The book, Fraternity, by Diane Brady, is intriguing me. In 1968, after the death of Martin Luther King, Jr., a visionary priest, Father Brooks, recruited 20 black men to the College of the Holy Cross in Massachusetts in an effort to materialize Dr. King’s dream of an integrated society. However, seeing that dream become a reality required stamina, bravery, and forethought from not only the young men but also the schools leaders.
The black students found themselves naïve to the rigorous demands and cultural challenges on campus. Moreover, the Holy Cross leadership found itself ill-equipped and unprepared to leave behind the status quo representing bias and racism.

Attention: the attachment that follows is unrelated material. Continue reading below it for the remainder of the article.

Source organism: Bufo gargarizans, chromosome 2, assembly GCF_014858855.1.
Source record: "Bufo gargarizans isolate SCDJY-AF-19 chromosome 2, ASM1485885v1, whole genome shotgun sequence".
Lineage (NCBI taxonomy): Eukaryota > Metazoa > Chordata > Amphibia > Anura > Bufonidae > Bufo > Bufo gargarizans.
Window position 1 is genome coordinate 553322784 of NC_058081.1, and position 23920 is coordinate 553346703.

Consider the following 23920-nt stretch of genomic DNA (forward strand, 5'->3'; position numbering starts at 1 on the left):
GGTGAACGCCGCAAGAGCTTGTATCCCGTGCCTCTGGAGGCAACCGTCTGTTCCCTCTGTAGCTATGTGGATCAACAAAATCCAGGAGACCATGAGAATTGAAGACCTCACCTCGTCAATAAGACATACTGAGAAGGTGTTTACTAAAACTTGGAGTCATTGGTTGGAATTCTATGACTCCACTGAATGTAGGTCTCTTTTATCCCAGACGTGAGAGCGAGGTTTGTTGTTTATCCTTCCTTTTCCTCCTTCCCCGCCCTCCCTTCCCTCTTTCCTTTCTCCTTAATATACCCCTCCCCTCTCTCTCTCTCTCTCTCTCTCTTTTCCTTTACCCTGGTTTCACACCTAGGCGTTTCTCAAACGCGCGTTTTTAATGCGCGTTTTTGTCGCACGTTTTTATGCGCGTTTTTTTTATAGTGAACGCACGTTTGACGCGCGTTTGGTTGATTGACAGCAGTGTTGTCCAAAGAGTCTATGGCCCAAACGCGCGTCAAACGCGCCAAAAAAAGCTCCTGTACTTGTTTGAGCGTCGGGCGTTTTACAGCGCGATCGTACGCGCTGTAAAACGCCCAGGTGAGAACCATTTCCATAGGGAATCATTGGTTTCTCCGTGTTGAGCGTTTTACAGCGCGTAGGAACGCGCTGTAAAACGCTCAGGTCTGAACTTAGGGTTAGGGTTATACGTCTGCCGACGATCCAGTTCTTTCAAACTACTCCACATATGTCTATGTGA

Father Brook initiated and nurtured give-and-take discussions. It became obvious that the school curriculum was irrelevant to black students. Traditions, borne in the era of segregation, were offensive. The students wanted to be educated in the art of being a whole man. They didn’t want to be conformed to the white man’s ways and beliefs.
It was a turbulent time. But, the school went on to produce some outstanding figures. I look forward to finishing the book.